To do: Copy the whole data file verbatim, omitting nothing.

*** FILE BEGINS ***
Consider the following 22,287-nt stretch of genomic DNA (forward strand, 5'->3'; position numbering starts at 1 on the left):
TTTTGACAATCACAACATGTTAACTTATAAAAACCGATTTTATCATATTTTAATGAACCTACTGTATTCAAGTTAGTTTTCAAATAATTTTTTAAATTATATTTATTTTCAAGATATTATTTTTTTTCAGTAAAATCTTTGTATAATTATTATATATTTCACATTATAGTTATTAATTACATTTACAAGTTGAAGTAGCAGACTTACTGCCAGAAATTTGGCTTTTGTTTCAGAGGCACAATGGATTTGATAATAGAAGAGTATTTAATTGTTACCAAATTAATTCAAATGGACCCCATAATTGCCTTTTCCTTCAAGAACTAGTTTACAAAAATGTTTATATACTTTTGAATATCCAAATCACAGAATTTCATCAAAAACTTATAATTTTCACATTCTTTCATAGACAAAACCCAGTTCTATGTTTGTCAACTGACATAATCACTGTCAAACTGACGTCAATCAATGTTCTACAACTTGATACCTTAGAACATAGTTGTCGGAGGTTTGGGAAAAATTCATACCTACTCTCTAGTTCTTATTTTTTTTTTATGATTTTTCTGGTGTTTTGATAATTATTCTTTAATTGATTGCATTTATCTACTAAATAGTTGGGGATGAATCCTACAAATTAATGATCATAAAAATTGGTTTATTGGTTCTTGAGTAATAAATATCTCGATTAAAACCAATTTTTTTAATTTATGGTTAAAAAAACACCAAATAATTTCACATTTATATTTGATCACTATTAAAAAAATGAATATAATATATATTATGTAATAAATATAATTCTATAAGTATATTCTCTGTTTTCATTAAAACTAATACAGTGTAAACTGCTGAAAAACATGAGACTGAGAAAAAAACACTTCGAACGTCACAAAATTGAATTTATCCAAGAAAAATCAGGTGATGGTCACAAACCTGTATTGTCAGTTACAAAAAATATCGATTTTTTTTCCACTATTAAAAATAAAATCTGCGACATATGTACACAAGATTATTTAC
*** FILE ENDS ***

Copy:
Consider the following 22,287-nt stretch of genomic DNA (forward strand, 5'->3'; position numbering starts at 1 on the left):
TTTTGACAATCACAACATGTTAACTTATAAAAACCGATTTTATCATATTTTAATGAACCTACTGTATTCAAGTTAGTTTTCAAATAATTTTTTAAATTATATTTATTTTCAAGATATTATTTTTTTTCAGTAAAATCTTTGTATAATTATTATATATTTCACATTATAGTTATTAATTACATTTACAAGTTGAAGTAGCAGACTTACTGCCAGAAATTTGGCTTTTGTTTCAGAGGCACAATGGATTTGATAATAGAAGAGTATTTAATTGTTACCAAATTAATTCAAATGGACCCCATAATTGCCTTTTCCTTCAAGAACTAGTTTACAAAAATGTTTATATACTTTTGAATATCCAAATCACAGAATTTCATCAAAAACTTATAATTTTCACATTCTTTCATAGACAAAACCCAGTTCTATGTTTGTCAACTGACATAATCACTGTCAAACTGACGTCAATCAATGTTCTACAACTTGATACCTTAGAACATAGTTGTCGGAGGTTTGGGAAAAATTCATACCTACTCTCTAGTTCTTATTTTTTTTTTATGATTTTTCTGGTGTTTTGATAATTATTCTTTAATTGATTGCATTTATCTACTAAATAGTTGGGGATGAATCCTACAAATTAATGATCATAAAAATTGGTTTATTGGTTCTTGAGTAATAAATATCTCGATTAAAACCAATTTTTTTAATTTATGGTTAAAAAAACACCAAATAATTTCACATTTATATTTGATCACTATTAAAAAAATGAATATAATATATATTATGTAATAAATATAATTCTATAAGTATATTCTCTGTTTTCATTAAAACTAATACAGTGTAAACTGCTGAAAAACATGAGACTGAGAAAAAAACACTTCGAACGTCACAAAATTGAATTTATCCAAGAAAAATCAGGTGATGGTCACAAACCTGTATTGTCAGTTACAAAAAATATCGATTTTTTTTCCACTATTAAAAATAAAATCTGCGACATATGTACACAAGATTATTTAC